Red Cabbage – Red cabbage looks like green cabbage except, well, it’s red. Red cabbage heads tend to be a bit smaller than the green ones but look for tightly packed, moist-looking leaves and heads that feel heavy. Red cabbage is delicious thinly sliced in salads like slaws or can easily be cooked. The rich color of red cabbage offers a concentration of anthocyanin polyphenols, as well as antioxidants and contain anti-inflammatory properties.
The only downside to red cabbage is that it can turns an odd blue color when cooked. Add vinegar or a touch of lemon juice when cooking to avoid blue food!
Savoy Cabbage – Savoy cabbage is also known as curly cabbage. With ruffled, lacy, deeply ridged leaves, these cabbages are gorgeous and tasty. The tender leaves tend to be more loosely layered and less tightly packed than green or red cabbage, although it can be used in much the same way — raw in salads, stir-fried, braised or added to soups and stews. Because the leaves are so tender you can use this cabbage a wrap for rice dishes or stir fried meat.
Napa Cabbage – Napa cabbage, also called Chinese cabbage or celery cabbage, has a different look than other cabbages. It has long light-green leaves and white stalks that appears more lettuce-like with a mild flavor that has a bit of a spicy, almost peppery kick at the end. Great for pickles, kimchi, stir fries and salads.
Bok Choy – Bok choy has a mild flavor most often used in stir fries, but is delicious braised and used in simple preparations. The cabbage flavor is subtle.
No matter what type you buy, look for cabbage heads that are firm, shiny, feel heavy for their size and, except for Napa cabbage, have tightly packed leaves. While you don’t want bruised or beaten-up vegetables, you can peel off and discard the outer leaves, so they need not be pristine.
Cabbage will keep best refrigerated, and will last several weeks. If you insert cabbage into your diet on a regular basis, the “rumble in your tummy” will dissipate in only a few days and the nutrition is worth it!
A Note From Chef Lori
A Valentine’s (or any other amour) appetizer – our Heart’s Afire 5-Spice Quail Breast in Puff Pastry with Wilted Winter Greens and Apricot Mustard.
Click here to visit our website!
Next time you order iced tea and the waitress asks, “With Lemon?” do yourself a favor and say yes. If you make iced tea at home, a slice of orange will do almost the same good as the lemon, with a slice of lime coming in third.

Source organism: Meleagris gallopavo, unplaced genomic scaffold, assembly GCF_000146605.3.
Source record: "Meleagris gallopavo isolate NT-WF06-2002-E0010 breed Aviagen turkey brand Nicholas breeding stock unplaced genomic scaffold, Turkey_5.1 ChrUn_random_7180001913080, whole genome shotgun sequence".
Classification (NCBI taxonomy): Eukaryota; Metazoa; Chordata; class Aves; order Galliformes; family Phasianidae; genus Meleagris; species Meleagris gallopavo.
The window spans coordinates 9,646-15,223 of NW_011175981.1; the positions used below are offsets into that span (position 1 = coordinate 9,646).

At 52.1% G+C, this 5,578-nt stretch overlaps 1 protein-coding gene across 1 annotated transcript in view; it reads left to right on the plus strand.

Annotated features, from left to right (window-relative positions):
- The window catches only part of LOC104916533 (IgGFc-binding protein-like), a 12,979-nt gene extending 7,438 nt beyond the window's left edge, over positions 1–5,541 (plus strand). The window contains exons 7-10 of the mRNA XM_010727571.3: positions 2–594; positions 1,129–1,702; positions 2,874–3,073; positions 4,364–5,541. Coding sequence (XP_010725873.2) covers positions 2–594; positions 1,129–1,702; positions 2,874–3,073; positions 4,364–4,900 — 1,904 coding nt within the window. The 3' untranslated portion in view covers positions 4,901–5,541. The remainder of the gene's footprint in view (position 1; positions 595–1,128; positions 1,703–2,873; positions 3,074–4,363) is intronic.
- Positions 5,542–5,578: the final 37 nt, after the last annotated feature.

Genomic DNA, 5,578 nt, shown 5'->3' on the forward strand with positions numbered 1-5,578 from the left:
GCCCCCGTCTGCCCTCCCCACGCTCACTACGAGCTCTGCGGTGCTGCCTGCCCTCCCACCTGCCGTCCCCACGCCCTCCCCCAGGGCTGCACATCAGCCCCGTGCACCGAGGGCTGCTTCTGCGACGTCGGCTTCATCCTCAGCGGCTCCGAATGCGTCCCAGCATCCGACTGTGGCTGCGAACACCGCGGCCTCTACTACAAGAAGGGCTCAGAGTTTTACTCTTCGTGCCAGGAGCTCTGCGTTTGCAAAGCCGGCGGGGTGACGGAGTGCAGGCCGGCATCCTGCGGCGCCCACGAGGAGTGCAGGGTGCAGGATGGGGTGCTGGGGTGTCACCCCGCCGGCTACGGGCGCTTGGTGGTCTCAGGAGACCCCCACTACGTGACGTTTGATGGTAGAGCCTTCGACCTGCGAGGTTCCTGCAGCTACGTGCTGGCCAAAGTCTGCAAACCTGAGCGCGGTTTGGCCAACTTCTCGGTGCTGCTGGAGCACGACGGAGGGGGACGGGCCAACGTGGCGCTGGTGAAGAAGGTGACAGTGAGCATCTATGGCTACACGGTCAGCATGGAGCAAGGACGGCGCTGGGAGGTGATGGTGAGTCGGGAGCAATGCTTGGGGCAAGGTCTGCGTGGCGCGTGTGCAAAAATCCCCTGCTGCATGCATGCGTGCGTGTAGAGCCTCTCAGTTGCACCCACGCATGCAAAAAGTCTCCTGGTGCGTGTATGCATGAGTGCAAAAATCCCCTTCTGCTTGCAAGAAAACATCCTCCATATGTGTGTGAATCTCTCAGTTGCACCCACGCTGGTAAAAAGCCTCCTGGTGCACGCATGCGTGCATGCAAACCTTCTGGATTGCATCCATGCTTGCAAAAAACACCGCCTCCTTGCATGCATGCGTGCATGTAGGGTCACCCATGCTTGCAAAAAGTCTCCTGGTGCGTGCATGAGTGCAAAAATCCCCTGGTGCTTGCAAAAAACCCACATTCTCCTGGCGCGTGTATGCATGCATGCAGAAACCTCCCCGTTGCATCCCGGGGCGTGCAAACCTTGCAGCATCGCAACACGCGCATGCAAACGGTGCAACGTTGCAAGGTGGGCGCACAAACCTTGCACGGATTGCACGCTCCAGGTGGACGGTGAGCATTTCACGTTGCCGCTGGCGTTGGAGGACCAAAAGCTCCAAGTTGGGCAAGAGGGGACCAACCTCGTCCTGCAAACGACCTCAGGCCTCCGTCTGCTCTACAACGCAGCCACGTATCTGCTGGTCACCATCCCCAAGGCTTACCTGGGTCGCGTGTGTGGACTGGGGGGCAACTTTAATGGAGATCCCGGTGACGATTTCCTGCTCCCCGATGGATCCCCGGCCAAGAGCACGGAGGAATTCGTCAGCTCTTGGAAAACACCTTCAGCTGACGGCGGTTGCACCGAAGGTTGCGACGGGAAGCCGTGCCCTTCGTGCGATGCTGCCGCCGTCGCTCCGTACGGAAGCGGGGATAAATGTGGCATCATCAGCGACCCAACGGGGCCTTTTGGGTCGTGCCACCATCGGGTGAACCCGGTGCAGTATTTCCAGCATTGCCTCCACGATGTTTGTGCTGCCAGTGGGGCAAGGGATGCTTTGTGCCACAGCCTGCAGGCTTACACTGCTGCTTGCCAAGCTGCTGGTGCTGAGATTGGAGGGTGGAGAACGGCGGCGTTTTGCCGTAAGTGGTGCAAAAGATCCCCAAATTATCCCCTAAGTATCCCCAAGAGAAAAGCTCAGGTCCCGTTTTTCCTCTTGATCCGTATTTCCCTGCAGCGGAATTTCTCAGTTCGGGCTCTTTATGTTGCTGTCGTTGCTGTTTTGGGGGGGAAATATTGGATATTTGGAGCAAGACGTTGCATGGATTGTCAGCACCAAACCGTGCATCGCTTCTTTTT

Researches at Purdue University say adding the citrus slice helps you absorb far more of the antioxidants in tea, whether it’s green tea or black.
Citrus fruit is wonderful for you in many ways. Lula’s for Lunch… and More! Catering incorporates citrus fruit into MANY of our dishes, sometimes overtly, and sometimes you’ll never even know it’s there!
Ground Cayenne comes from the De Arbol Chile – which is found in abundance in New Mexico. I’m currently reading a book about chiles (yes, there are whole BOOKS written about chiles!), and it made me remember a time long ago when I traveled to New Mexico and experienced many things for the first time. I was so excited about the chile wreaths and decorations they make there that I purchased one and brought it back home to Cincinnati. I hung it in my catering kitchen. It was beautiful! A couple of months later, I noticed what appeared to be “fruit flies” but smaller, one at a time, floating around the house. A swat here, a swat there, no problem! But within days, they were getting in my eyes, and crawling up my nose, when I walked into the kitchen. I called mom. They know everything, right? Well, if they don’t, they care enough to find out. After 2 or 3 calls back and forth after she consulted with friends, and alot of questioning, it turns out the chile wreath had been the host of thousands of microscopic eggs, which hatched and became fleeting residents of Cincinnati Ohio. The remedy: freeze the wreath. It was winter by then so I just set it out on the back deck overnight and voila! Problem “debugged”. Wreath rinsed and back in place for all to enjoy! Moral of the story: rinse your chiles before eating – even if you’re not a caterer!! – Lula